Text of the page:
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C.2 Equations of motion

Let us start explaining again our situation and discuss the strong field point particle limit [81]. A small spherical compact object with mass m moves at an arbitrary speed around a massive body with mass M. We would like to find the equations of motion for the object including radiation reaction. We assume that the object is stationary except for higher order tidal effects, so that we can safely neglect the emission of gravitational waves from the object itself, but of course we cannot neglect the gravitational waves emitted by the orbital motion of the object. We denote the world line of the center of mass of the object as zμ(τ) and define the body zone of the object as follows. We imagine a spherical region around μ z (τ) and a radius that scales as ε. At the same time we scale the linear dimension of the object as 2 ε so that the boundary of the body zone is located at the far zone of the object. Namely we are able to have a multipole expansion of the field generated by the object at the surface of the body zone. We also implicitly assume that the mass of the object scales as ε so that the compactness of the object remains constant in the point particle limit as ε → 0. This is why we call this limit the strong field point particle limit. Then we calculate the metric perturbation induced by the small object in this limit. The smallness parameter ε has a dimension of length which characterizes the smallness of the object. One may regard it as the ratio between the physical scale of the object and the characteristic scale of the background curvature. We assume that the background metric g μν satisfies the Einstein equations in vacuum. So the Ricci tensor of the background vanishes. Since we have assumed that the mass scale of the small object is much smaller than the scale of the gravitational field of the background geometry, we approximate the metric perturbation by the linear perturbation of the small particle h μν.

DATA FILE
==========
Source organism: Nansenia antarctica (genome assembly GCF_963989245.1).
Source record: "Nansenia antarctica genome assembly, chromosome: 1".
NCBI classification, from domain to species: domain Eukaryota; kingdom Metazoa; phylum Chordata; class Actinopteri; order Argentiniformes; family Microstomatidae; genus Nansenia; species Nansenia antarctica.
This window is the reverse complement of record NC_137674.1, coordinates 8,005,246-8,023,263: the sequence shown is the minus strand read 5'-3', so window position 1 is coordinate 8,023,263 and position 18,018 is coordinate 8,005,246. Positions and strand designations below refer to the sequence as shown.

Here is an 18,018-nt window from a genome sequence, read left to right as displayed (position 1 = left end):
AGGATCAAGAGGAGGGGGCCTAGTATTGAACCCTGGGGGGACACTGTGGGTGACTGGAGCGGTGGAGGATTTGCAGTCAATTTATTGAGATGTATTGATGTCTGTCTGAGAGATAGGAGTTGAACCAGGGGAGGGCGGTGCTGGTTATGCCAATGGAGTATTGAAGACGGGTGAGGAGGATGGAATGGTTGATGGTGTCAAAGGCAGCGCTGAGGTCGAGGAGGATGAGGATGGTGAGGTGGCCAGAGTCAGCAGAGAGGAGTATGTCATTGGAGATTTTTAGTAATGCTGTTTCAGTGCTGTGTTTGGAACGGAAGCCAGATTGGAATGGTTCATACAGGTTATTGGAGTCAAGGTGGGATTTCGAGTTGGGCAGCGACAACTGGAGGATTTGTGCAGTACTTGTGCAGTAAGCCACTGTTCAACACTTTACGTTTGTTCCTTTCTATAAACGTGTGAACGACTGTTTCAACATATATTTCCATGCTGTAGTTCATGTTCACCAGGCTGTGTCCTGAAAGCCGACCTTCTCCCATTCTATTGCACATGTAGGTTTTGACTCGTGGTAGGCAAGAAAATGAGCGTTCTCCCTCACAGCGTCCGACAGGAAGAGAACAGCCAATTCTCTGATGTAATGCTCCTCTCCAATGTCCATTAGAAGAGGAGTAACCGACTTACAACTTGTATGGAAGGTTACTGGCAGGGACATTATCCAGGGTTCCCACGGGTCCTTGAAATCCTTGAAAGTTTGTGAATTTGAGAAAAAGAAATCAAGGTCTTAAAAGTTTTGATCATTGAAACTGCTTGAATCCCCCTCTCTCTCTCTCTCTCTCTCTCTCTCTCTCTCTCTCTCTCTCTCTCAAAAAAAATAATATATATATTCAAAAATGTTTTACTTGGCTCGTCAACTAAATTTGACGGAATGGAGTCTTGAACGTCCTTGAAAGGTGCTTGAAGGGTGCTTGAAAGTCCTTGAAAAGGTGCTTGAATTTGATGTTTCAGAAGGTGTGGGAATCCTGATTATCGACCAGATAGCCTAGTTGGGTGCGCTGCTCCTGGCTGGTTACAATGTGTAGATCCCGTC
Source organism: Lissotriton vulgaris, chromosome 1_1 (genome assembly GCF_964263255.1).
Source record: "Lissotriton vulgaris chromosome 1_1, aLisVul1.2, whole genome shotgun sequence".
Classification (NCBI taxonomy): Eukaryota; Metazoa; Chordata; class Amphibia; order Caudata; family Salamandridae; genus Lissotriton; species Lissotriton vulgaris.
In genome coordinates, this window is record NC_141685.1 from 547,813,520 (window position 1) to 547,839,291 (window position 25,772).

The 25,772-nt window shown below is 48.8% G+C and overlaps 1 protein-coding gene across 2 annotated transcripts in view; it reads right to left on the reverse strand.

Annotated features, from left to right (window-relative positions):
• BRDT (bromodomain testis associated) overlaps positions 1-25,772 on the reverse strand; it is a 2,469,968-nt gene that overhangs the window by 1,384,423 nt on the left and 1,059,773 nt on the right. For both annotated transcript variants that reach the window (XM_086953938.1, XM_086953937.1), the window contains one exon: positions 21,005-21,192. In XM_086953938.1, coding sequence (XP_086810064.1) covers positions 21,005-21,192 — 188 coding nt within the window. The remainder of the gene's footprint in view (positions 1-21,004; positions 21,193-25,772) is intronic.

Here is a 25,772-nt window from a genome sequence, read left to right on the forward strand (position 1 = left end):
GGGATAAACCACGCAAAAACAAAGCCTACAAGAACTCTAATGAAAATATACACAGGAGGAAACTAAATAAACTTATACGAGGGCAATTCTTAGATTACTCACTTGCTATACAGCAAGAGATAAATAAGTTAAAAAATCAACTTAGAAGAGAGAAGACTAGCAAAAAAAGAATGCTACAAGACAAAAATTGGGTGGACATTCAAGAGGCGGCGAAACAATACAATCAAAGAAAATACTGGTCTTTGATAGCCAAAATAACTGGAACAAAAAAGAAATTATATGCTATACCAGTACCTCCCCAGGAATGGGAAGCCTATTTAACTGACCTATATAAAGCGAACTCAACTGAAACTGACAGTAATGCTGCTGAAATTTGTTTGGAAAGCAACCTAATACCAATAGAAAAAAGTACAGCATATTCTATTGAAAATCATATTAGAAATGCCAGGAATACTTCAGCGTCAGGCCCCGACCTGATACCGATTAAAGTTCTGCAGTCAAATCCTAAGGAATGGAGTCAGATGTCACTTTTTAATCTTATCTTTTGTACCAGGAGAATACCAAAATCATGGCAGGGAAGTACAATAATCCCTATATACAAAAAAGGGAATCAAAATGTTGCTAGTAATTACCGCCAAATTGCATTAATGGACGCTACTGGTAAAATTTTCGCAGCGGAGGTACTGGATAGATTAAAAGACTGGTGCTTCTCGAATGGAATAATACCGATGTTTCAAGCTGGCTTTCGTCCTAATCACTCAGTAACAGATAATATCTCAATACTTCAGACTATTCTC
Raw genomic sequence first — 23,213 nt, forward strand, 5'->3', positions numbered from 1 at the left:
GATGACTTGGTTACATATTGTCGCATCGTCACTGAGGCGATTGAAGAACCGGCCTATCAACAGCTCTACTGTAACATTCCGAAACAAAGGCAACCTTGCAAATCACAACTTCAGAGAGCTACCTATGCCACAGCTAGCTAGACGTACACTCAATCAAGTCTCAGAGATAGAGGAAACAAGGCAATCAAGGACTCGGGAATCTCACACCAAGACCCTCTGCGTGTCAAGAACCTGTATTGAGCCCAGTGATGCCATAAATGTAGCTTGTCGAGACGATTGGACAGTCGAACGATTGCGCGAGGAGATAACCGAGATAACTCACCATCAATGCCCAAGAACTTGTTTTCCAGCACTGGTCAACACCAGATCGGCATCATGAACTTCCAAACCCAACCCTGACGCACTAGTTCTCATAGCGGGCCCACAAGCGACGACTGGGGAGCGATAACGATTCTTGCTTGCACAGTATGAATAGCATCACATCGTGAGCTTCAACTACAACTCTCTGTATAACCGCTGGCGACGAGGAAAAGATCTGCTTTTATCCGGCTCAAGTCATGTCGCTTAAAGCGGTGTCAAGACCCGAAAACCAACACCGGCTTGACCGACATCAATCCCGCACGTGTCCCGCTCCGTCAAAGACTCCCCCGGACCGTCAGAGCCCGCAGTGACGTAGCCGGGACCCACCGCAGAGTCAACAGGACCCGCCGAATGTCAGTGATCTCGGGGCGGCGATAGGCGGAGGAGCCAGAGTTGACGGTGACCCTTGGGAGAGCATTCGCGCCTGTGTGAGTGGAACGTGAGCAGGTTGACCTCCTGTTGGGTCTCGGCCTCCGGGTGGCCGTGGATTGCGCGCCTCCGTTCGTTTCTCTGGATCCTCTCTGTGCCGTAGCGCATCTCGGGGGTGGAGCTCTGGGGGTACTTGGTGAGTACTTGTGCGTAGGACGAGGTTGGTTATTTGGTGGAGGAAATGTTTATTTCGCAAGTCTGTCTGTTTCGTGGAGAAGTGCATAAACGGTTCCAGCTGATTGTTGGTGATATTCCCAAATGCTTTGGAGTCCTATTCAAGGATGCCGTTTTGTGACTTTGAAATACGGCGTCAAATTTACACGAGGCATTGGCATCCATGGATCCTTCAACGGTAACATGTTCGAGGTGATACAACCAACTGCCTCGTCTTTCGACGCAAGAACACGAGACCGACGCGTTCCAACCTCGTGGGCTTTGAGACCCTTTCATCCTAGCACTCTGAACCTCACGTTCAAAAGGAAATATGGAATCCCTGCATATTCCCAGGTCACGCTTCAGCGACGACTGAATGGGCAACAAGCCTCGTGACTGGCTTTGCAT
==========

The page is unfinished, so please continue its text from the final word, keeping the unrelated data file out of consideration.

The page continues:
We will work in the harmonic gauge,

μν ¯h ν = 0, (240 )
where the semicolon means that the covariant derivative with respect to the background metric and the trace-reversed variable is defined as usual,
¯hμν = h μν − 1gμνgρλhρλ. (241 ) 2
Then the linearized Einstein equations take the following form:
− 1-¯hμν;ξξ(x ) − R μξνρ(x )¯h ξρ(x ) = 8 πT μν (x). (242 ) 2
This can be solved formally as follows,
∫ ¯hμν(x) = 8π d4y√ −-g Gμν (x,y )T αβ(y), (243 ) αβ
where we have used the retarded tensor Green’s function defined by
μναβ -1- [ μναβ μναβ ] G (x,y) = 4π θ(Σ (x ),y) u (x,y )δ(σ (x,y)) + v (x,y)θ(− σ(x,y)) . (244 )
For the general tensor Green’s function and the definition of σ (x,y), μα g¯ (x,y), μναβ u (x,y), μναβ v (x, y), and Σ(x), please refer to Mino et al. [121] and DeWitt and Brehme [68].